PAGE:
North Korea forces citizens to change names for a more idealistic sound

North Korea’s government is reportedly forcing its citizens to change their names to sound more ideological. Such names that mean “super beauty” or “loved one” are being swapped for those that mean “loyalty” or “bomb.”

One resident of the country says names have evolved since the early 2000s as people learned more about the outside world. In the past, residents were encouraged to give children patriotic names that held an ideological or militaristic meaning. But as the country has become more open to the outside world, citizens have been choosing more gentle names for their children. Such names as A Ri (loved one), Su Mi (super beauty), and So Ra (conch shell), have been popular in recent years.

But, the government is not impressed with the current names and is forcing citizens to make names more revolutionary sounding. One unnamed resident told Radio Free Asia that people inside the country are upset.

“Residents are complaining that the authorities are forcing people to change their names according to the standards required by the state. Starting last month, notices have been constantly issued at the neighbourhood-watch unit’s residents’ meetings to correct all names without final consonants. People with names that don’t have a final consonant have until the end of the year to add political meanings to their name to meet revolutionary standards.”

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Other residents report that public notices and meetings have instructed adults and children to change their names to include a final consonant, citing those without would be considered “anti-socialist.” But many parents are reluctant and have reportedly questioned if they should change their children’s names to “reflect the current era of starvation and oppression.” Another source echoed residents’ sentiments.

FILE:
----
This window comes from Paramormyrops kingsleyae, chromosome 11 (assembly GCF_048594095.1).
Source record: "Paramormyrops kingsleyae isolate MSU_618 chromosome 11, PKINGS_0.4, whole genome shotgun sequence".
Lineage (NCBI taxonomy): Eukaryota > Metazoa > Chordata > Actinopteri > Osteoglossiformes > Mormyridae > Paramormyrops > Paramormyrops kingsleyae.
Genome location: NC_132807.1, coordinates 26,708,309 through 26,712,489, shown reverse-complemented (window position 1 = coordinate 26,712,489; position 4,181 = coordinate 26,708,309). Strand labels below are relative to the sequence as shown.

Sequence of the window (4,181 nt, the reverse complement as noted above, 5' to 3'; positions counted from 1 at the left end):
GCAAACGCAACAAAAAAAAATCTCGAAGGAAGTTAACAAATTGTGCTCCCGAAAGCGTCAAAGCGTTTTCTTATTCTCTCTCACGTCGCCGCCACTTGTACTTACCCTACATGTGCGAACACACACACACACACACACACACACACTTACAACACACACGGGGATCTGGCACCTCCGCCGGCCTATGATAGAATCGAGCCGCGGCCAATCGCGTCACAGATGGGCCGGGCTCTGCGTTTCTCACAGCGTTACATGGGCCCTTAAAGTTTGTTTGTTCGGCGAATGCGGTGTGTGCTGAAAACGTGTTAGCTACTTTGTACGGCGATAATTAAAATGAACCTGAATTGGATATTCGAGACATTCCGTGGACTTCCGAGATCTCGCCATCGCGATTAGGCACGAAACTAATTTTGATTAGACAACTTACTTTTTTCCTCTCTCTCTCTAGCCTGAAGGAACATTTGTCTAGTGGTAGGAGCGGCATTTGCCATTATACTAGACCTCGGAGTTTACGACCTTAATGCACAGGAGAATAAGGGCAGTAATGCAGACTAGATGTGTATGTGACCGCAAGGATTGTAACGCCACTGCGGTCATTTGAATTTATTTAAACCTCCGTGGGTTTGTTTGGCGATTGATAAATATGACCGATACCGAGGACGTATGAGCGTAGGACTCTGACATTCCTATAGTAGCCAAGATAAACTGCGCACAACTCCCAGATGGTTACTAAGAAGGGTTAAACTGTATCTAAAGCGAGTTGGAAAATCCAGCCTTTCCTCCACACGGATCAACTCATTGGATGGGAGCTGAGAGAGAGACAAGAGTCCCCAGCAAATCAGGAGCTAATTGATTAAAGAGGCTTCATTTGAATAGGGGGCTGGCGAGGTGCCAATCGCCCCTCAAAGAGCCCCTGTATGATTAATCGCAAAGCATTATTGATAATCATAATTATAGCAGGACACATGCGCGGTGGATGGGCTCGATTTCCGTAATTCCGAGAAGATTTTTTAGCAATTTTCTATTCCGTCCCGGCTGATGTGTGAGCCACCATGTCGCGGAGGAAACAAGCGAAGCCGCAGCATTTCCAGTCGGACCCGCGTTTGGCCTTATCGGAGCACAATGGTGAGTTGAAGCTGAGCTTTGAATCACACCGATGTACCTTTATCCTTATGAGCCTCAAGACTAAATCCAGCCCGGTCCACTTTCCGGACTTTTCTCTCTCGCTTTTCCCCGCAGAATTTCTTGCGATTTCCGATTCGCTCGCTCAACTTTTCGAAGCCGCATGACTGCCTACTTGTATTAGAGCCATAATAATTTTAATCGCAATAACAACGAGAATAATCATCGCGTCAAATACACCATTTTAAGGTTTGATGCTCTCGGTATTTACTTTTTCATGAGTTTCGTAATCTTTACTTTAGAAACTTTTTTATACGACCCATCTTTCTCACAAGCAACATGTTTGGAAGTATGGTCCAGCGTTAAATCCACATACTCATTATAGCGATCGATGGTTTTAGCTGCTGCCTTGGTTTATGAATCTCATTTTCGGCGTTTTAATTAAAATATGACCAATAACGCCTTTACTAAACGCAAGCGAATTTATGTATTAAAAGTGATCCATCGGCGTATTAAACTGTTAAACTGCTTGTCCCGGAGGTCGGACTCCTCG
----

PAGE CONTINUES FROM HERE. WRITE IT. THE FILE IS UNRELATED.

“They say, ‘if being naked and starving is true socialism, we are absolutely against it.”

Other residents have equated the forced name changes to the government treating citizens as mechanical parts or livestock.

In response, the government has allegedly threatened to fine those who don’t use names with political meanings. But, no fines have been reported as being levied as of yet.

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Ann Carter

Ann Carter is an award-winning journalist from the United States with over 12 years experience in print and broadcast news. Her work has been featured in America, China and Thailand as she has worked internationally at major news stations as a writer and producer. Carter graduated from the Walter Williams Missouri School of Journalism in the USA.

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